The newest EMT cartridge proved them right. The HSD 006 suggested—and my own TSD 15 later confirmed—that the original recording of the Elgar is far better than I ever thought. (My own UK original is, I think, an early-1980s pressing.) Dynamic peaks were free of strain, textures deep and utterly natural, and Elgar's marvelous scoring was illuminated with a beautifully clear, grain-free sound, as was Du Pré's muscular, passionate, altogether miraculous performance. Playing that record with that cartridge was a "stop there—I will never again, as long as I live, need to change anything in this system" moment.

Measured with the HFN/RR Test Record, the combination of EMT HSD 006 and EMT 997 tonearm exhibited a mild 9Hz resonance in the lateral plane, and an almost imperceptible resonance of 10Hz in the vertical. A setup note: When I first installed the HSD 006 for running in, I used my homemade G-style alignment fixture to make a coarse adjustment—but when I later dialed in the '006 for Löfgren A DIN alignment, a trace of harshness on dynamic peaks was eliminated.

In a direct comparison, the HSD 006 was more detailed, more spatially accomplished, and perhaps a little more tactile than the TSD 15—good things all—and blessed with no less clarity and musical momentum. In some systems, its combination of enjoyably generous bass and extended treble range might make it sound a bit more hi-fi than the TSD 15; but use the HSD 006 with gear that will honor its natural flow and complete lack of mechanicalness, and it will sing.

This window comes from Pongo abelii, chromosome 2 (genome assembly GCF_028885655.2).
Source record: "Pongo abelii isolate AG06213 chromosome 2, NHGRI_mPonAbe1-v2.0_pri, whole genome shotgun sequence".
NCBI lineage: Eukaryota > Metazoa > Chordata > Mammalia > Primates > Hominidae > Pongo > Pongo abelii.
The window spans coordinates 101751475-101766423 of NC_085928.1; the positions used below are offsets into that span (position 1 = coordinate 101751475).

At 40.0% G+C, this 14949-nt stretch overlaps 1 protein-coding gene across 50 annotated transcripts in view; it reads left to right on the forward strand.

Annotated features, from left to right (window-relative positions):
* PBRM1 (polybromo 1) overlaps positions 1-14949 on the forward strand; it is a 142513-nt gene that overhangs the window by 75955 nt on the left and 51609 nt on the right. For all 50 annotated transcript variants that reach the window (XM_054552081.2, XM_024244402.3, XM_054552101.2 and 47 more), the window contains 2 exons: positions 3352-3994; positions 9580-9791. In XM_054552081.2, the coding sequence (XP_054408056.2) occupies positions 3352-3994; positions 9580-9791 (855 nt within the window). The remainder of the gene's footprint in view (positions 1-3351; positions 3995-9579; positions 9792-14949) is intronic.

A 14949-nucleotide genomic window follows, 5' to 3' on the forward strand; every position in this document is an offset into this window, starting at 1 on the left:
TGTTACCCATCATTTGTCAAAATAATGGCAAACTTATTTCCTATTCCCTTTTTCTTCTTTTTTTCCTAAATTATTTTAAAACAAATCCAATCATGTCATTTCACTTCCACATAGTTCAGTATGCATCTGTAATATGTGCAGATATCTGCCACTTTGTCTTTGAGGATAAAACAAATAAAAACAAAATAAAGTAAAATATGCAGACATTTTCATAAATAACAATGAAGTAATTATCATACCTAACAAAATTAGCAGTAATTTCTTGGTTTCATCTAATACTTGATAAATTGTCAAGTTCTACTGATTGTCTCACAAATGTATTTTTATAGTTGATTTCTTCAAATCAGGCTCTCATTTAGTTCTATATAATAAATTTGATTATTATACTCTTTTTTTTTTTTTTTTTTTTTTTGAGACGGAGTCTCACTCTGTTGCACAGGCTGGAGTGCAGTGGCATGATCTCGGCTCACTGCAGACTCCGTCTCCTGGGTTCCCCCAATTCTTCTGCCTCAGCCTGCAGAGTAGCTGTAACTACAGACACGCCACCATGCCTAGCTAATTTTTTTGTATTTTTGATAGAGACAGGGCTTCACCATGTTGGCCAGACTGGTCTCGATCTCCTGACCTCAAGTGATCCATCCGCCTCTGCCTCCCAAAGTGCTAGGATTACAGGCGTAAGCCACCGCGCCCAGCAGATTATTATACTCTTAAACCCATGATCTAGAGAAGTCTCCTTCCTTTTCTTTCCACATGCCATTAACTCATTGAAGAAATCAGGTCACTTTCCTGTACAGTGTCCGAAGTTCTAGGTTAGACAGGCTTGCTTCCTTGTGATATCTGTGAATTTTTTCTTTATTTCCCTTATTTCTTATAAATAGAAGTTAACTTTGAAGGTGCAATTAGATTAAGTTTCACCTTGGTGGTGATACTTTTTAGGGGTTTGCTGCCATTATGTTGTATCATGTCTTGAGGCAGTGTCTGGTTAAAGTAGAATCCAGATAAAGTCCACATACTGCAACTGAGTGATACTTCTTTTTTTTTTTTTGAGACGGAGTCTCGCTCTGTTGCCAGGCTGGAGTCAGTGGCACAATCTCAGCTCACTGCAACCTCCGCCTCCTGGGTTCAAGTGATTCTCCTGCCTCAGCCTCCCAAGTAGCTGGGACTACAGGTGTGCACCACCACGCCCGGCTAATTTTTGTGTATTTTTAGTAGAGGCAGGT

georgehifi's picture

@JA (John Alexander)

Why can't bench test results be performed on cartridges? I had Shure and Sheffield Labs test records, that gave a whole gamut of test that can be seen on test gear and graphed out?

Cheers George

Anton's picture

I'd also love to see speaker measurements done upon arrival when new and then after "break in."

Cables would be cool, as well. It would be cool to see the differences.

I love Stereophile's listen, measure, and follow up philosophy.

Ortofan's picture

... following is a link to a HFN review, which includes a set of measurements:

georgehifi's picture

Yep ditto, "if" the reviewer gets it right, then it can be seen sometimes in the measurements good and or bad.
A hypothetical to me, if there was only room for one, "subjective reviews" or "test bench measurements", I would opt for the latter.

Cheers George

georgehifi's picture

Was with a Stax CP-X electrostatic cartridge, on a Linn LP12 with Stax UA7 arm.
It took 10-15mins to tune in with it's POD-XE Oscillator/Demodulator and oscilloscope and got about 15-30mins of listening before drifting needing re-tuning.
But what a hyper detailed and dynamic sound, imagine a cantilever with no magnet or coil mass attached to it, and you get the idea of how it traced/tracked the groove, every tiny microscopic bump of recorded info was pickup and presented, without any magnet or coil mass to schlep around to slow things down.